WP Doctoral Student Amanosi Agbugui Continues to Battle Disease Years After Being Cured

Amanosi Agbugui, PsyD ’26

William Paterson University’s Amanosi Agbugui, PsyD ’26 was cured of a life-altering genetic condition 13 years ago. Now, armed with both a desire to give back and doctoral studies in clinical psychology, she is on a mission to support current “warriors” and their families.

Agbugui was born with sickle cell anemia, an inherited disease that causes red blood cells to become misshapen and break down. Patients are left with a shortage of healthy red blood cells, leading to infections and reduced oxygen flow. The misshapen cells can also block blood flow, known as sickle cell crisis, which causes debilitating pain. 

Psychology was as integral as physiology in her journey, she says. As a result, her personal experiences and professional interests led her to the doctor of psychology program (PsyD) in clinical psychology at William Paterson University.

While at WP, she has grown increasingly interested in research and now envisions a professional future that involves not only clinical psychology but also the integration of neuropsychology among patients facing sickle cell disease or other medical conditions.


Making an impact

“I took medication daily; I was in the hospital once per month for a blood transfusion—every month; I missed school for appointments, and I was pulled out of my sports so I wouldn’t be overworked or over-exerted,” Agbugui explains.

At age 13, with her 11-year-old brother as her donor, she underwent a successful bone marrow transplant—currently one of the known cures for sickle cell anemia. Now age 26, though Agbugui is cured, her advocacy for sickle cell is far from over.

“The aspect of community—the village—is what carried me through,” she says. “When I tell this story, I say ‘we’ a lot.”

To give thanks, Agbugui gives back.

In 2016, she founded Amanosi’s Annual 5k Victory Walk in her hometown of Langhorne, Pennsylvania to raise awareness about sickle cell disease and funds for the Comprehensive Sickle Cell Center at the Children’s Hospital of Philadelphia—where she was cured. The annual event has attracted participants beyond Pennsylvania and has even garnered attention from overseas. Agbugui is happily planning her ninth walk, scheduled to take place on July 27th.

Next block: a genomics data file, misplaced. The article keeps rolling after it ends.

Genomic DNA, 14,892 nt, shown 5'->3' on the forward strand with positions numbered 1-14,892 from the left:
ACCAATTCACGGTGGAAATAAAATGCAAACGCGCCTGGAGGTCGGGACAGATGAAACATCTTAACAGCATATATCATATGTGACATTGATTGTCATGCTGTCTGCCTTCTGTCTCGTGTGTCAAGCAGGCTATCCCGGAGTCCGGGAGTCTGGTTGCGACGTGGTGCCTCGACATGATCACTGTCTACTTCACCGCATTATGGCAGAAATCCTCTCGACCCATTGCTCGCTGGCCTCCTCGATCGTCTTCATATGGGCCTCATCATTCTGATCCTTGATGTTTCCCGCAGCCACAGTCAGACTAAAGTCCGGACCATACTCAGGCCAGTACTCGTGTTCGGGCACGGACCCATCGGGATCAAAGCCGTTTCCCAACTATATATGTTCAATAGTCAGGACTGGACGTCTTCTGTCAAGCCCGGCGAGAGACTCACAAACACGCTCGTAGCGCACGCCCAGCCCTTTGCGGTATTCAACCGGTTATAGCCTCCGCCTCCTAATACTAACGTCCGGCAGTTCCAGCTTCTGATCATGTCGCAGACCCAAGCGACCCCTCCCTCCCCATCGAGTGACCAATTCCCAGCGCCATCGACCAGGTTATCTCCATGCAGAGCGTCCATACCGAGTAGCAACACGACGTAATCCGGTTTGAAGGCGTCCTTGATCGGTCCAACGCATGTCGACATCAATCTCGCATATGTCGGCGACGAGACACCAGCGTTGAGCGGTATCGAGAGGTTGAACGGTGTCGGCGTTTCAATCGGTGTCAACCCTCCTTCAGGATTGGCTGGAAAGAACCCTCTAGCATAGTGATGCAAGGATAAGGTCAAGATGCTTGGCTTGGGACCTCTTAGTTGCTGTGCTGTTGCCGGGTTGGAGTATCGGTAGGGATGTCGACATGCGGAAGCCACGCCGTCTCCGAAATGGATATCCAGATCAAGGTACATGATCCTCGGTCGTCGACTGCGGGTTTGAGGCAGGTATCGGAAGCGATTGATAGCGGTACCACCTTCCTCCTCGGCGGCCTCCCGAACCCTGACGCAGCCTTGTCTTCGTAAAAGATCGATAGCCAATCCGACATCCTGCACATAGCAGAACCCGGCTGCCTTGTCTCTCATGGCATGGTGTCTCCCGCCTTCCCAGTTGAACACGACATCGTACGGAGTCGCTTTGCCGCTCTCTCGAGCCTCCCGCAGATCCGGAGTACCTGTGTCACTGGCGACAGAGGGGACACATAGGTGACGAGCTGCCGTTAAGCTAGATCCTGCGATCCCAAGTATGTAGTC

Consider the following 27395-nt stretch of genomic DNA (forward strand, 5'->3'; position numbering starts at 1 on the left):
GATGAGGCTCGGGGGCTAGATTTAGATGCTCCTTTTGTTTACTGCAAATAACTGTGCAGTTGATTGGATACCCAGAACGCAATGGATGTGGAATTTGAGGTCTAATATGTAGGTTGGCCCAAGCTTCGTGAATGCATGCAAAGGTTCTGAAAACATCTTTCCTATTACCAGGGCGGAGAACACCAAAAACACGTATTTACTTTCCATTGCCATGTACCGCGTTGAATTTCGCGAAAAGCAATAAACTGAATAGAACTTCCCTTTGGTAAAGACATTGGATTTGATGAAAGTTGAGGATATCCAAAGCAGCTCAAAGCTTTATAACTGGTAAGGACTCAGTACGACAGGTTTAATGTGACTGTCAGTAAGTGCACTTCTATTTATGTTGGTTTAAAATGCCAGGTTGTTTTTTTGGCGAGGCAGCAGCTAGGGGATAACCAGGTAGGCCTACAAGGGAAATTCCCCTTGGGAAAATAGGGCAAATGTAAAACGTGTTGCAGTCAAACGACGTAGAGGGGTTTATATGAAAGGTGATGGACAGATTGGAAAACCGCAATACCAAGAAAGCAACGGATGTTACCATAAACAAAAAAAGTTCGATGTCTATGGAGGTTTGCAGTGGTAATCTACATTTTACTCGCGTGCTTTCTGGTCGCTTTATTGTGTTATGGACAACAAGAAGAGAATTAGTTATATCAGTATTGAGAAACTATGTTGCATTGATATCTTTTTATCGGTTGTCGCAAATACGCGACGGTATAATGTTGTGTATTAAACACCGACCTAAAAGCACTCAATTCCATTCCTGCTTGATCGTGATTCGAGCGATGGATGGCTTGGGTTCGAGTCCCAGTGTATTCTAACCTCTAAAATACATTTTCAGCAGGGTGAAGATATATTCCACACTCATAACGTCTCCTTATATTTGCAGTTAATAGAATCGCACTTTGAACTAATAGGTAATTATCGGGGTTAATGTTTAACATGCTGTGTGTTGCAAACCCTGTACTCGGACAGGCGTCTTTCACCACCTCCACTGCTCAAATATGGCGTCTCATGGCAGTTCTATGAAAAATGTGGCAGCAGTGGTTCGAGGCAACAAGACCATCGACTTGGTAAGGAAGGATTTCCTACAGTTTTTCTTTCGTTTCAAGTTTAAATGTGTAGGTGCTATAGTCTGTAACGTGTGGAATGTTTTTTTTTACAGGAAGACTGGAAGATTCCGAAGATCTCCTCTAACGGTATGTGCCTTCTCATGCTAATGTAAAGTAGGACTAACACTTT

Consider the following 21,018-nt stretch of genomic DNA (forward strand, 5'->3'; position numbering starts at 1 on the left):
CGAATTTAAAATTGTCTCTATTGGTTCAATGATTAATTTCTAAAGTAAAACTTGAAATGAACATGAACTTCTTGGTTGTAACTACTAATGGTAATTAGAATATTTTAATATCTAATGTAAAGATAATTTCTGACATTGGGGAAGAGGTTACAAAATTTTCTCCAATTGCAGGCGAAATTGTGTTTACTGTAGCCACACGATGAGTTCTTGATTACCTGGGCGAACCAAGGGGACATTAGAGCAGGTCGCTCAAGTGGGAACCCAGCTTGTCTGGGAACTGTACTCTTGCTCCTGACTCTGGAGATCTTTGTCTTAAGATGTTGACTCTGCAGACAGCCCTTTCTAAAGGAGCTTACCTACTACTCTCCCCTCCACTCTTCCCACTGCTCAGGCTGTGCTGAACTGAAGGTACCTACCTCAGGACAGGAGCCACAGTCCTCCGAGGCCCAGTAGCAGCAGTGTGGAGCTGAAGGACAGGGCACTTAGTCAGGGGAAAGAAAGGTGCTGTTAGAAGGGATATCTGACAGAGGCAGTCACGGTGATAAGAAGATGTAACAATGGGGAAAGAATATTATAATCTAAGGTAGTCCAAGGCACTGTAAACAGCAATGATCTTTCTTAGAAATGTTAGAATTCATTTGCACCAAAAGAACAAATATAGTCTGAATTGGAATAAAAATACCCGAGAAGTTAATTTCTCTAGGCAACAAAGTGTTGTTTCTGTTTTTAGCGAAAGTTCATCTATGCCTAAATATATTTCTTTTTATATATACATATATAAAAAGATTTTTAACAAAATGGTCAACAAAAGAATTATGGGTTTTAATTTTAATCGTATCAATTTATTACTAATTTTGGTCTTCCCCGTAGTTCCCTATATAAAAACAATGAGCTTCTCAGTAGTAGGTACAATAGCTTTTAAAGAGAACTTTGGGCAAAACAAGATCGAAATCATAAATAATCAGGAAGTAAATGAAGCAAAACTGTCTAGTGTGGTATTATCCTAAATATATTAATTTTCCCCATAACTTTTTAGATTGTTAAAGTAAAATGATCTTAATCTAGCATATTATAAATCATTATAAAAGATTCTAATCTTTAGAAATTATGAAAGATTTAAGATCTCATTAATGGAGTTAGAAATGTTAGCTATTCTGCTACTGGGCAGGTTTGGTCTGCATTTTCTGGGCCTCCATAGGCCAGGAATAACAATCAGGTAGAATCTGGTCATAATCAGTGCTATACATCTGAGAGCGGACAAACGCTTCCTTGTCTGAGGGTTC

Agbugui also serves as an intern for the Sickle Cell Mental Health and Wellness Initiative, reaching sickle cell patients and survivors on a national level. “We share our experiences and equip other warriors with tools for their coping of sickle cell crisis and their overall wellbeing,” she explains. “Alongside doctors, clinicians and advocates, I also co-facilitate weekly sessions on various mental health topics such as mindfulness strategies, survivor’s guilt, reflection, and trauma.”

 “My experience gave me a heightened awareness of the trauma, the self-identity development, and the depression and anxiety that goes along in tandem with a patient’s medical conditions,” she continues. “Especially the identity piece; so much of your identity is centered around being a patient of that medical condition.” Being cured requires patients to then reformulate their identity, she adds, noting the psychological complexities throughout.

Agbugui was attracted to WP’s doctoral program in clinical psychology (PsyD) because of the research labs directed by faculty, the smaller class sizes, and the competitiveness of the clinical practicums offered. She splits her time between Pennsylvania and New Jersey to attend classes. For her clinical practicum, Agbugui is currently a doctoral extern at her beloved Children’s Hospital of Philadelphia, where she works on the patient assessment side of a study examining autism rates amongst siblings.

She’s loved the experience. It has only strengthened her desire to work with children, adolescents, and their families.

 “Overall, my goal is to contribute to the field of clinical psychology with clinical or research work and make an impact on the lives of the families I interact with,” she says.

--To learn more about Agbugui’s walk, follow @amanosi5kwalk on Instagram or email amanosi5kwalk@gmail.com